A Mirror of the Lebanese Collapse at all Levels

A Mirror of the Lebanese Collapse at all Levels
*Lebanese journalist
It is still Coronavirus time all over the world. Although there is a glimmer of hope that vaccines would be soon available, it is still too early to say that we won over the “soft” pandemic, compared to the other pandemics in history. The virus reached Lebanon at a tough moment. It was evident that any new crisis that would hit Lebanon would not be independent of other crises that devastated the Lebanese body. The pandemic was not just related to health. It induced the re-emergence of other epidemics, the political and regional sectarianism, when political figures objected to certain medical measures needed to confront the virus to be applied in their areas of influence.
The general mobilization procedure was inevitable days after the new government started exercising its functions. The ominous implications of long-term closures were a concern for big economies. How could the crumbling Lebanese economy hold while it is already in the process of collapse?
able to secure the needs of a large portion of the poorest and most vulnerable groups or to compensate for businesses affected by the closure.
Before “reopening the country,” the society in Lebanon witnessed new phenomena that had never been experienced even during the most severe crises. For example, the concept of social distancing is hard to envision and not easy to apply in the daily behavior of the Lebanese people. But many factors encouraged this new, though temporary, attitude: the fear of getting infected, the request made by political authorities to their supporters to commit to health measures and putting on hold most of the businesses. Vehicles were running based on pair and impair numbers. Covid-19 accelerated the pace of the “Lebanese collapse” and, at the same time, intensified its economic impact on society. The public health sector’s fragility was clearly exposed, and profit-making in the private health sector soared. Fearing the spread of the virus has significantly impeded the popular movement. The first and direct implications of the virus in Lebanon have emerged as challenges that revealed the output of public performance in the past decades. Dealing with the epidemic during the first months reflected a performance described by many doctors as being good and even very good. At the beginning of the strictly observed closure, the number of infections ranged from 0 to 10, which gave a striking positive impression regarding the Government and the Ministry of Health’s performance.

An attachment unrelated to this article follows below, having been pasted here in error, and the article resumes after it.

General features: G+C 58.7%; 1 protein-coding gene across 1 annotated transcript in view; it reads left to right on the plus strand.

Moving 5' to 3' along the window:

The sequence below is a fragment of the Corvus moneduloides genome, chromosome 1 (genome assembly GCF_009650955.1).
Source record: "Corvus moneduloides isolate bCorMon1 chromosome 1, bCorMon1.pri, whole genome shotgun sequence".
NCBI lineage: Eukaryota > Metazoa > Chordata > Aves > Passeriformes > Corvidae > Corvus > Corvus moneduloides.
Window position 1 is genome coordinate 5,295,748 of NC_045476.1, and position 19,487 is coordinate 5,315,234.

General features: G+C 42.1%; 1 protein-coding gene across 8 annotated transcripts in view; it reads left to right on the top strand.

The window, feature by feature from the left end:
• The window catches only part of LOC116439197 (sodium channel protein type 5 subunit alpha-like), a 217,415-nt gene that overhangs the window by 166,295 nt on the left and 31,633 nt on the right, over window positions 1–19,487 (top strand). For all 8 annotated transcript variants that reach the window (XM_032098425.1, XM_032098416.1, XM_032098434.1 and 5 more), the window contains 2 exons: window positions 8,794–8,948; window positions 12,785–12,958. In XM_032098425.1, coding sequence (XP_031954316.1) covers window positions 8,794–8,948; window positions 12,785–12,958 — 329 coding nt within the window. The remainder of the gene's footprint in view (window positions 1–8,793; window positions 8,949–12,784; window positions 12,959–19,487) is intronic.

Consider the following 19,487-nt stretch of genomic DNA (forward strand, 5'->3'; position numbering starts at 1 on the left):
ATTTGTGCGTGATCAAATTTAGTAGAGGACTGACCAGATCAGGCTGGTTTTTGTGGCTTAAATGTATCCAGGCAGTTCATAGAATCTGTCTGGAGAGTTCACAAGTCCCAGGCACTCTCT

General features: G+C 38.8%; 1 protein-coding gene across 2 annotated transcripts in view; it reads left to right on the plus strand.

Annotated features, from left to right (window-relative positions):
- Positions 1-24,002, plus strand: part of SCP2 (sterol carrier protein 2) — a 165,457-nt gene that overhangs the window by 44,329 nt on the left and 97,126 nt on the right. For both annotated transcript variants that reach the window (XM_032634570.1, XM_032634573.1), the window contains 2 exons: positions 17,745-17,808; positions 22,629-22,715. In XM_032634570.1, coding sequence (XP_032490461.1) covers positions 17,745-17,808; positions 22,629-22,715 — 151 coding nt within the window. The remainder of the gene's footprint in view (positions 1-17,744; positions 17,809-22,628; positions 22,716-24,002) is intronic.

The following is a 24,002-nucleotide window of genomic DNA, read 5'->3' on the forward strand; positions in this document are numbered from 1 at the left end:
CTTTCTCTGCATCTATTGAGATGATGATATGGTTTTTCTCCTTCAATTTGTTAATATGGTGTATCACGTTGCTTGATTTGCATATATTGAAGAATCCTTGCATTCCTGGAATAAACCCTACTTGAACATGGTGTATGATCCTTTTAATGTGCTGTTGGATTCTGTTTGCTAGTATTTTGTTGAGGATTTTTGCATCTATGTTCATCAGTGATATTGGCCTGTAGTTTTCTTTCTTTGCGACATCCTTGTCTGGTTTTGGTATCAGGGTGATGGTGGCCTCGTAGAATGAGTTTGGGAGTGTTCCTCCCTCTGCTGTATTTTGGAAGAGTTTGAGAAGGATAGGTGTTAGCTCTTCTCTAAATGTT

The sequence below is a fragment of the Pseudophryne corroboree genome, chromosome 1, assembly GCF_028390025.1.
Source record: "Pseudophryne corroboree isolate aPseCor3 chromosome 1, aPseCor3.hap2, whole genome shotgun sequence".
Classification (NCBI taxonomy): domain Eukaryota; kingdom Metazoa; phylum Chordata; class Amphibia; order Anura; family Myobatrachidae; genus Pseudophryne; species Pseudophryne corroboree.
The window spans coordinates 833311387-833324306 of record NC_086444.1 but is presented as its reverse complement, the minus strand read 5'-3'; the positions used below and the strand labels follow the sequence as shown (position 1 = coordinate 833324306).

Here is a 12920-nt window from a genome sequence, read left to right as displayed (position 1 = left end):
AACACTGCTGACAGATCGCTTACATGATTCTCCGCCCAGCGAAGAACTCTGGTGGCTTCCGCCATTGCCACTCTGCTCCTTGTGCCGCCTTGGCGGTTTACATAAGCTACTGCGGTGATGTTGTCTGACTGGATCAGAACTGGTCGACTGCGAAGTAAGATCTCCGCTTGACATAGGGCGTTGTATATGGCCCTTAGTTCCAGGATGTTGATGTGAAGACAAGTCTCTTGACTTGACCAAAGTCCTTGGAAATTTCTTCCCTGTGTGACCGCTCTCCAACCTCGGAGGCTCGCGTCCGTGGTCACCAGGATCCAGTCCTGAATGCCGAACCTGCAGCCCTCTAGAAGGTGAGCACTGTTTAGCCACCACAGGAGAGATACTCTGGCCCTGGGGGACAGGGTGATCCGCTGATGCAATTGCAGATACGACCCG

However, the situation changed later.
A well-known French poet says, “the storm is pleasant when the house is strong.”  This was not the case in Lebanon following the successive waves of the virus outbreak in the different governorates. When the expatriates came back home,  the country witnessed a severe outbreak of the virus (the number of infections exceeded 100 a day), which fostered a negative attitude toward the expatriates and the lack of “responsibility”, for some of them, that led to the re-emergence of the epidemic. However, another discourse supported the return of the expatriates, coupled with criticisms of the official bodies for their inability to manage such operation. The return of the expatriates was an additional topic to activate the general discussion regarding the class crisis escalating in Lebanon, between those who were able to hold and transform the stay home period into an opportunity to restore the bonds of the small family and the disadvantaged groups, who became even larger, and who were affected by the multiplication of crises. The stay home period turned to bitter times of unemployment and the inability to secure basic needs. Social initiatives were able to make a difference in this matter. Civil support initiatives in cities, villages, and Palestinians camps have highlighted the concept of social solidarity.  However, these same initiatives also highlighted a negative and pessimistic aspect that became obvious due to the State’s inability to carry out its duties toward the society in this painful period.
Coronavirus was probably the mirror of the Lebanese collapse at all levels. Its repercussions will not stop as long as it keeps on spreading globally and as long as there is no vaccine for it. And the most surreal scene seems to be the Rafik Al-Hariri hospital warning that it will soon run out of fuel. And even more surreal, the many jokes about masks, the stigma of declaring that one was infected or was tested for being exposed to Covid-19, the fear of social bullying in many of Lebanon’s infected spots. Coronavirus, in its Lebanese version, was a trigger to crises that were inevitably going to happen. The only hope in overcoming this crisis is that the virus problem is universal, and it is likely to end in Lebanon when the world finds the virus vaccine. Then, Lebanon, burdened with implications following the pandemic and the other crises, will go into the “post-Corona era.”